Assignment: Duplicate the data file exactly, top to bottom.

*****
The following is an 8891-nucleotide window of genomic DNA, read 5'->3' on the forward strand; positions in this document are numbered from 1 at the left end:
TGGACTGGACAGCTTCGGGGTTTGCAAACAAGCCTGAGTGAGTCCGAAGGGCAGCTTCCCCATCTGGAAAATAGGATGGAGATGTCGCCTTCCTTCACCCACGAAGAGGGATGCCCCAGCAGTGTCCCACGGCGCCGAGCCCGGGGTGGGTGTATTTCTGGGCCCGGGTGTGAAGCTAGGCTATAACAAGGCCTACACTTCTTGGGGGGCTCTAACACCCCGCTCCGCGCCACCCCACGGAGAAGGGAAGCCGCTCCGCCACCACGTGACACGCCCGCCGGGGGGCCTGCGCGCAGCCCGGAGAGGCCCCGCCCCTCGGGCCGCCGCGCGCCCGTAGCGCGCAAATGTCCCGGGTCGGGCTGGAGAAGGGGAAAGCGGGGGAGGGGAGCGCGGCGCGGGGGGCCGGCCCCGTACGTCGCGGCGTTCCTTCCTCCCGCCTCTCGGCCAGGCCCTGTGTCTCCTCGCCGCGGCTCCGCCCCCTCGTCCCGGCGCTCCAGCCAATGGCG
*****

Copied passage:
The following is an 8891-nucleotide window of genomic DNA, read 5'->3' on the forward strand; positions in this document are numbered from 1 at the left end:
TGGACTGGACAGCTTCGGGGTTTGCAAACAAGCCTGAGTGAGTCCGAAGGGCAGCTTCCCCATCTGGAAAATAGGATGGAGATGTCGCCTTCCTTCACCCACGAAGAGGGATGCCCCAGCAGTGTCCCACGGCGCCGAGCCCGGGGTGGGTGTATTTCTGGGCCCGGGTGTGAAGCTAGGCTATAACAAGGCCTACACTTCTTGGGGGGCTCTAACACCCCGCTCCGCGCCACCCCACGGAGAAGGGAAGCCGCTCCGCCACCACGTGACACGCCCGCCGGGGGGCCTGCGCGCAGCCCGGAGAGGCCCCGCCCCTCGGGCCGCCGCGCGCCCGTAGCGCGCAAATGTCCCGGGTCGGGCTGGAGAAGGGGAAAGCGGGGGAGGGGAGCGCGGCGCGGGGGGCCGGCCCCGTACGTCGCGGCGTTCCTTCCTCCCGCCTCTCGGCCAGGCCCTGTGTCTCCTCGCCGCGGCTCCGCCCCCTCGTCCCGGCGCTCCAGCCAATGGCG